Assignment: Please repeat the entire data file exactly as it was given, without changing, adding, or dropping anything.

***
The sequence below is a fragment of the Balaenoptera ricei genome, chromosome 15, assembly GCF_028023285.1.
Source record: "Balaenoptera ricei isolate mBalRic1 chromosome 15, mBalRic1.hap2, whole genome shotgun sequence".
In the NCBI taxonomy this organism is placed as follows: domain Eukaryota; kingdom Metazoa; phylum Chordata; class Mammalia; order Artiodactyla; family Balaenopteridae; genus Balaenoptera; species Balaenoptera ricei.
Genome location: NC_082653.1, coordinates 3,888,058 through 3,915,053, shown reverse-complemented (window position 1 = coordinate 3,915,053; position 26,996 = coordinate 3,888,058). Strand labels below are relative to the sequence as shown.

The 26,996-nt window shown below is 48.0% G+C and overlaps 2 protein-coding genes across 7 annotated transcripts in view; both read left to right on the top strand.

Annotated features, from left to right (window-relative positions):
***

The sequence below is a fragment of the Balaenoptera ricei genome, chromosome 15, assembly GCF_028023285.1.
Source record: "Balaenoptera ricei isolate mBalRic1 chromosome 15, mBalRic1.hap2, whole genome shotgun sequence".
In the NCBI taxonomy this organism is placed as follows: domain Eukaryota; kingdom Metazoa; phylum Chordata; class Mammalia; order Artiodactyla; family Balaenopteridae; genus Balaenoptera; species Balaenoptera ricei.
Genome location: NC_082653.1, coordinates 3,888,058 through 3,915,053, shown reverse-complemented (window position 1 = coordinate 3,915,053; position 26,996 = coordinate 3,888,058). Strand labels below are relative to the sequence as shown.

The 26,996-nt window shown below is 48.0% G+C and overlaps 2 protein-coding genes across 7 annotated transcripts in view; both read left to right on the top strand.

Annotated features, from left to right (window-relative positions):